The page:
Act 4 Scene 1

This was the essay I wrote during my mock examinations- I did the passage-based.

Re-read in Act 4 Scene 1 from ‘Benedick: How doth the lady? Beatrice: Dead, I think.’ to ‘Hero: Refuse me, hate me, torture me to death.’

How does Shakespeare make this such a powerfully emotional moment in the play?

The exchange that occurs after the calumniation of Hero in Act 4 Scene 1 of Much Ado About Nothing is a heart-wrenching and powerfully emotional moment in the play. Leonato’s reaction to the accusation and the vitriolic and relentless battering of Hero’s chastity left the audience indignant and feeling utterly helpless to the seriousness and drastic implications of Hero’s situation.

Hero had just fainted (as a proper woman in that era was expected to), and Leonato immediately falls into the platitudes of anti-feminism, brutally abusing his own daughter through verbal insults and reproach. He utters ‘oh she is fallen/ into a pit of ink, that the wide sea/ hath drops too few to wash her clean again’, demonstrating the atrocity of Hero’s supposed deed. She has tainted her reputation as a woman to the point that even the sea, brimming with water, could not erase her blemish! The use of this hyperbole accentuates the seriousness of this situation, and as the audience knows that Hero is in actual fact, innocent- it makes us feel all the more indignant and invokes pity for Hero. The fact that it is Leonato, Hero’s own father and closest kin, that denounces her so bitterly, makes it a very powerful moment in the play.

Leonato then casts the greatest punishment on her, ordering her to die- ‘would the two princes lie […] let her die.’ He takes the word of the two princes over his own daughter’s, even though disobedience is uncharacteristic of Hero. Not only does he falsely accuse her of infidelity, but orders her to die! Here, Leonato espouses the common Elizabethan view that a father owned his daughter- so Hero’s life is in his hands. This would have been incongruous to a modern audience- Hero is not guilty, and even if she were, infidelity does not deserve such a drastic sentence! The irrational fear of cuckoldry among Elizabethan men has caused them to victimize even the most ideal products of their system- the silent, submissive, and wholly endearing Hero. The ideal infallible woman is ordered to die- and because she has no right to speak, she cannot refute the accusations, and therefore must die as men read her like a text through both physical and verbal interpretation. The dramatic irony at this point contributes greatly to the overwhelming tension and suspense that makes it such an emotional moment in the play.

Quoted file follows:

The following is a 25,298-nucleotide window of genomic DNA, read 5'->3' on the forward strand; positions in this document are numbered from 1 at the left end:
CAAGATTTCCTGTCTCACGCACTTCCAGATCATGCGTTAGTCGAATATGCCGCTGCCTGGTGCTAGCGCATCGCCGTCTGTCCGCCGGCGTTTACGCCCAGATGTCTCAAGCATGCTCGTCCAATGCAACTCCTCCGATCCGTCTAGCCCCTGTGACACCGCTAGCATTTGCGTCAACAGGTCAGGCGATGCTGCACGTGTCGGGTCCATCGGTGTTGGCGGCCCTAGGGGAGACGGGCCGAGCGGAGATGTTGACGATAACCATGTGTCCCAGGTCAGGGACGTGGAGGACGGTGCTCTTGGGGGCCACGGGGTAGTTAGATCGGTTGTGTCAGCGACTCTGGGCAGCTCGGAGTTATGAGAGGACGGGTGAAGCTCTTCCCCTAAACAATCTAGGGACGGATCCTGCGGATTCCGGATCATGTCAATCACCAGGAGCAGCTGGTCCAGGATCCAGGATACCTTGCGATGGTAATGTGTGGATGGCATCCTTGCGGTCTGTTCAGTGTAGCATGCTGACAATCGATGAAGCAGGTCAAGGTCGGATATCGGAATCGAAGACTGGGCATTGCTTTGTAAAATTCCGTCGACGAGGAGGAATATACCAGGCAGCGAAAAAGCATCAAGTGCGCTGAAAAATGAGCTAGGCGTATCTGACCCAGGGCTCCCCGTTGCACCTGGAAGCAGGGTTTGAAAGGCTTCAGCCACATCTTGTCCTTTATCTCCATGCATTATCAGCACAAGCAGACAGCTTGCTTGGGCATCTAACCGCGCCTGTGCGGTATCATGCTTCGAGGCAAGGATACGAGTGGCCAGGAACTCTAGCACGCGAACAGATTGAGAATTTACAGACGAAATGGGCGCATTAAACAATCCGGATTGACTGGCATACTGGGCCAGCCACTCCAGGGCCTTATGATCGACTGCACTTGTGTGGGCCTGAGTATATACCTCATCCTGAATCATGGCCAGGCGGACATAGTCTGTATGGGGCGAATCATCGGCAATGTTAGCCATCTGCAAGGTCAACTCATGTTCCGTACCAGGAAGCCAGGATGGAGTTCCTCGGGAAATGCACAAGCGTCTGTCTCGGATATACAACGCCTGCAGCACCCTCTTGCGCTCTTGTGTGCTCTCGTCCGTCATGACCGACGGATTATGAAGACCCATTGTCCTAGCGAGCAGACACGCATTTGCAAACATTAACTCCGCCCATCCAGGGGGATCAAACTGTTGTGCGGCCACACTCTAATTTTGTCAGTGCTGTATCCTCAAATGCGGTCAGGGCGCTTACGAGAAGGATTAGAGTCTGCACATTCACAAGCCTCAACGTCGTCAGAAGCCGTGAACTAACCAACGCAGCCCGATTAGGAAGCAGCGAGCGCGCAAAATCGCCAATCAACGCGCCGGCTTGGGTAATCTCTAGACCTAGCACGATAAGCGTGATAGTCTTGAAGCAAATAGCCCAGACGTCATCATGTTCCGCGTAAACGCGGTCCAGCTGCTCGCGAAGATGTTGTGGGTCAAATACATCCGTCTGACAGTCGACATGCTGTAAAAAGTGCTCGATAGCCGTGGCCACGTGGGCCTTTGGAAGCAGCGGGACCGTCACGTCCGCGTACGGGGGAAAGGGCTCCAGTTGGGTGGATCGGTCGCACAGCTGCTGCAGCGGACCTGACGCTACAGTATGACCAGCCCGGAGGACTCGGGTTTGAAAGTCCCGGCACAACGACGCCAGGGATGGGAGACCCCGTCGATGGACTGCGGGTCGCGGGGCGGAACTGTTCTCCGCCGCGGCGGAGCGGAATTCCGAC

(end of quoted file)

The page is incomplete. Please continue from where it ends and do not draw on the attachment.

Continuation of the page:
Benedick and Beatrice plead Leonato to be patient and not to jump to conclusions, but to no avail. It is Friar Francis who manages to appeal to Leonato: ‘I have marked/ a thousand blushing apparitions/ To start into her face a thousand innocent shames’. He tells Leonato that he has read her blushes and thinks that she is innocent- here the audience sees a glimmer of hope for the restoration of Hero’s reputation. However, especially to a modern audience, this could make the scene even more infuriating and emotional. It is bad enough that Leonato disregards Benedick, Beatrice’s, and Hero’s own pleas over the word of a prince, and only starts to relent when a Friar speaks. The fact that Friar Francis uses Hero’s expression as proof of innocence serves to be even more aggravating. This asserts that females only exist as an object, something for men to read into. As Claudio reads into Hero’s blushes, calling them indicative of guiltiness, Friar Francis reads it as innocent shames. Whether it is one or the other, it is not determined by the woman’s good character, but rather man’s interpretations. Men are endowed with power simply because of their sex, and this overrides any support of a woman’s word.

When at last, Hero recovers and has a chance to speak (note that this is only because Friar Francis offers her an opportunity), she finally tells him she is not guilty. She says that if it is found otherwise, they can ‘refuse [her], hate [her], torture [her] to death.’ This invokes a strong sense of sympathy and pity for Hero- we all know that she is innocent- but she defers her rights as a human over to her father to do as he will with her, displaying the horror and profound implications of the situation. Her use of triplets and repetition accentuates the despondency of the situation- ‘refus[ing]’ a daughter would be the greatest shame and denunciation; ‘hate’ is a superlative with strong pejorative connotations- dislike, abhorrence, loathing; and ‘torture’ is the highest degree of acute pain. All this culminates to an emotional deluge that highlights the despondency of the situation and Hero’s lack of power to fix it. We witness the flaws of the patriarchal system and see woman as a weak and powerless individual that lacks the ability to stand up for herself- even as Hero epitomizes the ideal woman in Elizabethan society that will never threaten the patriarchal dominance. At this stage we feel a strong sense of wrenching pity, coupled with a tinge of anger for the injustice of the situation- making it a very emotional and overwhelming moment in the play.

This section of Act 4 Scene 1 is very much an emotionally powered moment, and brings the audience on a roller coaster of emotional turmoil. It encroaches on the idea of hegemonic  masculinity, and how the restraint of women and power of men can have drastic consequences- invoking both anger and pity in the audience.

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